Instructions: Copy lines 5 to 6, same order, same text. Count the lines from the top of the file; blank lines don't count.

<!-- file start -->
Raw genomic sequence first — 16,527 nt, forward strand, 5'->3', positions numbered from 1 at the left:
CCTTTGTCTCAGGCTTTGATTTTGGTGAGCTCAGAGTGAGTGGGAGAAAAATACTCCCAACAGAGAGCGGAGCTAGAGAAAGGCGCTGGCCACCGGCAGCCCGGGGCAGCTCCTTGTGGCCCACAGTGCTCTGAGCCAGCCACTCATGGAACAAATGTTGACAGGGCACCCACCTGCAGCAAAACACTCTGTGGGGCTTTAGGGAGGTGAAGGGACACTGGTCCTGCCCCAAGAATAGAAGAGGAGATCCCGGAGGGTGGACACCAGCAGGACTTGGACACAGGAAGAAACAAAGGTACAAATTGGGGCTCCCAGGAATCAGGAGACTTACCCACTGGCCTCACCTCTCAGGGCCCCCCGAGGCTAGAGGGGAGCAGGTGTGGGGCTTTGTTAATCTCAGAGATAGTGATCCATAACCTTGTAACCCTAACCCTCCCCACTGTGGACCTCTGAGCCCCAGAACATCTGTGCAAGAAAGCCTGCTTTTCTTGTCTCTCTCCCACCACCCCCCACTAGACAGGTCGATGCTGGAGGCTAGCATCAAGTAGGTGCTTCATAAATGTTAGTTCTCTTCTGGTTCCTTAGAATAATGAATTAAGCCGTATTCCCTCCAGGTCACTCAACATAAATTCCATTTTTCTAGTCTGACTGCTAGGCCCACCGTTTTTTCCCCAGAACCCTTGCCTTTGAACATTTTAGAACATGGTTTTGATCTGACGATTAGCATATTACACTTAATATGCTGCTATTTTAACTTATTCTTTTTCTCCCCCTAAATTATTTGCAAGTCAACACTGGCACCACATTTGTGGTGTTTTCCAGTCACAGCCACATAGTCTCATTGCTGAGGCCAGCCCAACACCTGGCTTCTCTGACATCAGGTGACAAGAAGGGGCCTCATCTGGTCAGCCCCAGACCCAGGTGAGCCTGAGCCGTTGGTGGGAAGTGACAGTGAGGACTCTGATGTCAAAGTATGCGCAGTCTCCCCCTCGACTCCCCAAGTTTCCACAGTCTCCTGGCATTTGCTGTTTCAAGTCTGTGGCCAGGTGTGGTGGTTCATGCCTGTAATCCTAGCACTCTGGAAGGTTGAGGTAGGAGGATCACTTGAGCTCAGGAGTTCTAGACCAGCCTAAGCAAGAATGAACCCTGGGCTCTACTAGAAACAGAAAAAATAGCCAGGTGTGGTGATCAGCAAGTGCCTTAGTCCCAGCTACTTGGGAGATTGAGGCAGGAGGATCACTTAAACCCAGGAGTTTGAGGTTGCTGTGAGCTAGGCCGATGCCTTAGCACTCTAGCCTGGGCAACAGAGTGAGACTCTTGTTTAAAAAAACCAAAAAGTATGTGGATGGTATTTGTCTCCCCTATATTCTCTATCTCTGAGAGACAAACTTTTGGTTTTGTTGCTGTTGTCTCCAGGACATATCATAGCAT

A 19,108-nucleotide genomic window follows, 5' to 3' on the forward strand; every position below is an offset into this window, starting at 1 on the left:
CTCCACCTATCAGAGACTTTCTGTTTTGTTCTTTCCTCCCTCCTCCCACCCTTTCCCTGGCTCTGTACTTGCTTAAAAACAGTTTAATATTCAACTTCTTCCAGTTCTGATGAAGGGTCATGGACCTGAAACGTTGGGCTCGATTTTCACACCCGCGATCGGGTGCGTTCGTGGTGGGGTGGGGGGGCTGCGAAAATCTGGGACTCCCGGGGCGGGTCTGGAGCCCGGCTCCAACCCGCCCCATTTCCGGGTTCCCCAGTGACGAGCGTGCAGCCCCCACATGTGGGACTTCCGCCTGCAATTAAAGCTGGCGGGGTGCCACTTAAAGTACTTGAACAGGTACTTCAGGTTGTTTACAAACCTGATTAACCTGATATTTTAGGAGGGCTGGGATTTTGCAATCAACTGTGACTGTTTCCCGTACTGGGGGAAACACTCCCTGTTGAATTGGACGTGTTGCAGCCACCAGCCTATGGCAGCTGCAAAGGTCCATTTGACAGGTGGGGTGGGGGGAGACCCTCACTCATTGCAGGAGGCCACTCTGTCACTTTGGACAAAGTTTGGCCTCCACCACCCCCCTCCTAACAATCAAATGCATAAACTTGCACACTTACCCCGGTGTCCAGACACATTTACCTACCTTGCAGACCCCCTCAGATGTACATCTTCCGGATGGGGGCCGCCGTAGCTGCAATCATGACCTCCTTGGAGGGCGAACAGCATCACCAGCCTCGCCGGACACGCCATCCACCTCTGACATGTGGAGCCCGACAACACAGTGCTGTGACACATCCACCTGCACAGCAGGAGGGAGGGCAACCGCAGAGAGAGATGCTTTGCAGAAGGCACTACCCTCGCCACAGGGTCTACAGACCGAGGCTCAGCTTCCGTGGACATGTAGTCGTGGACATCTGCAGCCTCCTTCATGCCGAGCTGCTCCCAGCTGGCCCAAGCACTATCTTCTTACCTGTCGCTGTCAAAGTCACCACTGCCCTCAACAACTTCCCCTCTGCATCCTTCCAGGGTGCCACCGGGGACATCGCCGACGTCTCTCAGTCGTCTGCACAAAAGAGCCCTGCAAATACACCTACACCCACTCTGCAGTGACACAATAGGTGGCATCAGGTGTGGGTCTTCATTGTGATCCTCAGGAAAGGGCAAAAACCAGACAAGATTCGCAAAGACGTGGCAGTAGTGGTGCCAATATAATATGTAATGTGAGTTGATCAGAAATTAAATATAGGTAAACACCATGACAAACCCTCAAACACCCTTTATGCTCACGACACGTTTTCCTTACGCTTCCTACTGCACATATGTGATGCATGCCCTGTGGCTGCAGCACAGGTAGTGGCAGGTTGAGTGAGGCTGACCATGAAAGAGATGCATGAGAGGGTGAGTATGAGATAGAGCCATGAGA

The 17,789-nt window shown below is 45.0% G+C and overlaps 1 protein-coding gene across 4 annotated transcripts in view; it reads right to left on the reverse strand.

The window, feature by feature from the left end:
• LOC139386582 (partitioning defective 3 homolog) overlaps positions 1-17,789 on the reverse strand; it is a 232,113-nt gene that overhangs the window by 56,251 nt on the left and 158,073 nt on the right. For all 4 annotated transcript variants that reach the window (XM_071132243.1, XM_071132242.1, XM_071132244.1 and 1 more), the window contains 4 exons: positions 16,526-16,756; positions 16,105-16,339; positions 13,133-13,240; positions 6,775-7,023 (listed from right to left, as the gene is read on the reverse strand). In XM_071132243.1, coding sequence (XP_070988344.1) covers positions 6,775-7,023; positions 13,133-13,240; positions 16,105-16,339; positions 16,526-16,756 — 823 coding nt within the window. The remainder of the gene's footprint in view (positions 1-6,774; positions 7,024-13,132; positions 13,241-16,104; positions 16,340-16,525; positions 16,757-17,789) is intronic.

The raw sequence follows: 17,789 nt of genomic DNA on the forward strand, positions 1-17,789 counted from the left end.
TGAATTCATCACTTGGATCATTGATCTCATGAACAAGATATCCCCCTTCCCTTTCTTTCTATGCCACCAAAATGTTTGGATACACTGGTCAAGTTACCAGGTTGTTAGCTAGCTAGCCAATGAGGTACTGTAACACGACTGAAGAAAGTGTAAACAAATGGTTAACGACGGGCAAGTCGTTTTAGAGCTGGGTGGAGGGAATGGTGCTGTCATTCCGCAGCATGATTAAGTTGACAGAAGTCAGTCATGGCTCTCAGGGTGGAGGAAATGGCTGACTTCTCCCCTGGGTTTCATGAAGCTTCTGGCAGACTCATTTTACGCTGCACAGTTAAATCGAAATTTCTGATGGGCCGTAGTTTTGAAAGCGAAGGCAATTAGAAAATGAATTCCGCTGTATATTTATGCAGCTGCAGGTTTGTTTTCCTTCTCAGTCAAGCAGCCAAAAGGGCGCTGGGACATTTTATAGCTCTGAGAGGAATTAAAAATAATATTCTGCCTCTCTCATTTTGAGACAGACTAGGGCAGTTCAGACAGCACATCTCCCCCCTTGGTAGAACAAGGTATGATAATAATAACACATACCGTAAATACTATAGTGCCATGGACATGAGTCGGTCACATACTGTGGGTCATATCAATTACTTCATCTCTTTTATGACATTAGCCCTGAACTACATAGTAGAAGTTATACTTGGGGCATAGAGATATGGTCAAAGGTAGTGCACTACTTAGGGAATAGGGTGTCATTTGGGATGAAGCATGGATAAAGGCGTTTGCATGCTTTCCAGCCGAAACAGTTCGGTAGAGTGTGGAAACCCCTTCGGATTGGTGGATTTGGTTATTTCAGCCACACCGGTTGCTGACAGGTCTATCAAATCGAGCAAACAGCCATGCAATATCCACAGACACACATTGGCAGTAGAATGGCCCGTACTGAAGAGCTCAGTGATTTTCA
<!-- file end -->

The 17,789-nt window shown below is 45.0% G+C and overlaps 1 protein-coding gene across 4 annotated transcripts in view; it reads right to left on the reverse strand.

The window, feature by feature from the left end: